Cudmore Grove Fossil Beach
The Oldest fossils are in the cliffs where 300,000 year old animal bones of monkey and hippopotamus are exposed by the washing away of the cliff. Slightly younger "fossils" are the remains of two heavy gun emplacements from the Second World War and younger still are the Ploders, remains of brushwood fences that were installed on the mudflats in 1989 to protect the cliff from erosion by the sea.
Today we went to Fingringhoe Wick to see the Glossy Ibis - unsurprisingly we didn't see it, surprisingly though we've got a new excuse - the reserve shuts on a Monday! So instead we headed to Mersea and explored Cudmore Grove at the east end of the island hoping for Snow Bunting (none!) and West Mersea at the west end of the island (surprising that!) for a Black Brant among the Dark-bellied Brent Geese. There were also reports of a Red-breasted Goose and a Tundra Bean Goose among the flock, but as I'd seen those before they weren't on my "hit list". Well we found the Dark-bellied Brent Geese flock, we found the Red-breasted goose and we found the Tundra Bean Goose (a first for Mrs L, so that's a plus), but no luck with the Black Brant. I took photos of the entire flock to scour over later to hopefully pick it out though.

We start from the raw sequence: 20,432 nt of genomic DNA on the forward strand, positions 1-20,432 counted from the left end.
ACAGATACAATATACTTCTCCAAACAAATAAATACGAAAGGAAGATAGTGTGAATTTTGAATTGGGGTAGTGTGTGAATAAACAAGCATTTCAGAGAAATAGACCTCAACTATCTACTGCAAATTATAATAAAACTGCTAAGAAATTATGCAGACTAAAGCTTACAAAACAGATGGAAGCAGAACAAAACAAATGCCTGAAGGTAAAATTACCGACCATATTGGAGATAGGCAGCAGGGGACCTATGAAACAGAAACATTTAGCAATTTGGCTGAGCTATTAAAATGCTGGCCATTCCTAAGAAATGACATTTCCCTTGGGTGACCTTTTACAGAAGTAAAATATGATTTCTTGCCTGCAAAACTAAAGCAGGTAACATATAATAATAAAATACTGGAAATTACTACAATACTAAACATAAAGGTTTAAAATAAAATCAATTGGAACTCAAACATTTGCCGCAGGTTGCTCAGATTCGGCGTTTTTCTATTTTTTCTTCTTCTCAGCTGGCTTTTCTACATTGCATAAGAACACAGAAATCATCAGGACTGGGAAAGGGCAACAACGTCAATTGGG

At home I checked on what exactly I should be looking for in a Black Brant (the American version of a Brent Goose) only to find that the illustration in our bird guide was in fact nothing like the reality and in the first photo I checked, there it was and both I and Mrs L remember seeing the bird and thinking that's a bit different!
Anyway check out RCB's blip of the Black Brant, noting the white rear-flank contrasting with very dark upperparts and belly (Dark-bellied pale flank pattering less white and contrasting) and the very dark upperparts are distinctly darker than the Dark-bellied.